This fall’s Earth Island Journal featured a article on the Climate Bill and the BP oil disaster and a report on local solutions by Project Survival Media. We are excited to have our work featured in the award-winning journal published by Earth Island, our sponsor. Check out the articles and subscribe to the magazine to support quality environmental journalism. -Richard Graves
Devil’s Bargain: How the BP Disaster Sank the Climate Bill
A week after the Deepwater Horizon drilling rig exploded, entertainer Rush Limbaugh suggested that environmentalists had caused the disaster in order to pass cap-and-trade legislation that wouldn’t include new offshore drilling or loan guarantees for the nuclear industry. A massive environmental disaster, on the eve of the fortieth Earth Day celebration, right before the planned introduction of the Senate climate bill — the timing, as Limbaugh noted, seemed too pat. And, in fact, toward the end of the failed Copenhagen climate talks last December, some despondent green campaigners privately confided to each other that they thought only a major disaster could build the public pressure to enact policies sufficiently ambitious to tackle global warming.
If only. Because four months later, the Gulf oil spill, rather than putting anti-environmental senators on the defensive and coalescing the movement for climate legislation, has shattered the fragile alliance that environmental advocates had built in the US Senate. In July, Senate Majority Leader Harry Reid announced that the climate bill was dead, saying, “We know we don’t have the votes,” and suggesting instead a package that lifts the liability limits on oil companies and contains some relatively minor energy initiatives.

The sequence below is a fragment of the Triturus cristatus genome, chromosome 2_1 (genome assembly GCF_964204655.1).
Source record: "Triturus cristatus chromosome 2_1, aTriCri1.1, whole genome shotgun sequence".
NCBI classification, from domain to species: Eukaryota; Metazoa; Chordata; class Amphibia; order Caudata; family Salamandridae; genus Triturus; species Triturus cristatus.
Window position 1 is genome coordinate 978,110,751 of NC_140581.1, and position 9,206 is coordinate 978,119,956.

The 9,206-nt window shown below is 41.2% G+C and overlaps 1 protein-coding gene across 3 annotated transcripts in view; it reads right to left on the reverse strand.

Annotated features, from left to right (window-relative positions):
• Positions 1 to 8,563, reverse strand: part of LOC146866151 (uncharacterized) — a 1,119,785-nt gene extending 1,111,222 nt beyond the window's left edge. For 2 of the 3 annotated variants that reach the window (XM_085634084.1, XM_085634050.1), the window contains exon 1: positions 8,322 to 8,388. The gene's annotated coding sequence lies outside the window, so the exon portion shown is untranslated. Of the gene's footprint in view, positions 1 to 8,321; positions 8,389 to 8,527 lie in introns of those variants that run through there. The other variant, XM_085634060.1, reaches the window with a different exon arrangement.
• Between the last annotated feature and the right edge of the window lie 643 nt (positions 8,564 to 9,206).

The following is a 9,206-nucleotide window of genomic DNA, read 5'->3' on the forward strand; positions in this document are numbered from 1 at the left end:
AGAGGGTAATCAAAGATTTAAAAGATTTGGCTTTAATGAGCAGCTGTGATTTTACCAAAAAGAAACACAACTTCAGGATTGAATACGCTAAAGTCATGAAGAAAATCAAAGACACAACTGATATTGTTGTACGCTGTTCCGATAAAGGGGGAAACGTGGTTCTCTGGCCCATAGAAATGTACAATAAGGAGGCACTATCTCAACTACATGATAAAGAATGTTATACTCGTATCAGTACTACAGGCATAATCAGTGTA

How, exactly, did the BP blowout frustrate the assumptions of both right-wing radio shock jocks and progressive environmentalists? The counterintuitive result grew out of the byzantine politics of the Senate and the increasingly desperate compromises many environmental groups have felt forced into as time runs out to tackle climate change. The big green groups — frantic to pass a bill before the mid-term elections — thought they could use a proposed expansion of offshore drilling to attract the votes of senators hesitant to put a price on carbon. With the explosion and sinking of the Deepwater Horizon, that scheme backfired and sunk, too.
Read the full article at the Earth Island Journal.
Project Survival Media
As governments fail to take necessary action on climate change, ordinary people the world over are becoming innovators. People are finding real solutions that empower communities and ensure their survival. Over the next 18 months, www.projectsurvivalmedia.org will document and share these solutions via regular “updates from the field,” from five continents. Stories will focus on a variety of areas related to sustainable community development.
For example, you might read about how small-scale solar technology in Africa is being adapted and used in ways that most people in the United States don’t even know about. Or, you could hear a personal account from a woman in India who is leading the fight to secure food and water for her family in a region plagued by drought. Stories are being reported and written by young journalists, aged 15 to 30, who are documenting local leaders in action and sharing inspirational stories and best practices. These writers are on the ground, reporting directly from their own regions.
These stories will not only illustrate best practices, but will also direct viewers to helpful resources, connect real people with each other, and call on world governments to do more.
— Madeline Kovacs